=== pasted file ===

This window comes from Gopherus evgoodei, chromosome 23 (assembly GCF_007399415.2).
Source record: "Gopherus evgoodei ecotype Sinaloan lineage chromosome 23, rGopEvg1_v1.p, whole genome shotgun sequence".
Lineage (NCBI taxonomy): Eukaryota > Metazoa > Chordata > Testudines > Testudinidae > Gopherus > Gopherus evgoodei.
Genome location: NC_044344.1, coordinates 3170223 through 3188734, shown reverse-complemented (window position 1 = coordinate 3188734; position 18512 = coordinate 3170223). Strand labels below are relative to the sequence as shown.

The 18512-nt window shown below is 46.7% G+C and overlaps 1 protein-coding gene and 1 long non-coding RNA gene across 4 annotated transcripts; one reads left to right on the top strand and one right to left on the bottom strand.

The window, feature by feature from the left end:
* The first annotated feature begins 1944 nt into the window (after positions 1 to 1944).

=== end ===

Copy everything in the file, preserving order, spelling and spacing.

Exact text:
This window comes from Gopherus evgoodei, chromosome 23 (assembly GCF_007399415.2).
Source record: "Gopherus evgoodei ecotype Sinaloan lineage chromosome 23, rGopEvg1_v1.p, whole genome shotgun sequence".
Lineage (NCBI taxonomy): Eukaryota > Metazoa > Chordata > Testudines > Testudinidae > Gopherus > Gopherus evgoodei.
Genome location: NC_044344.1, coordinates 3170223 through 3188734, shown reverse-complemented (window position 1 = coordinate 3188734; position 18512 = coordinate 3170223). Strand labels below are relative to the sequence as shown.

The 18512-nt window shown below is 46.7% G+C and overlaps 1 protein-coding gene and 1 long non-coding RNA gene across 4 annotated transcripts; one reads left to right on the top strand and one right to left on the bottom strand.

The window, feature by feature from the left end:
* The first annotated feature begins 1944 nt into the window (after positions 1 to 1944).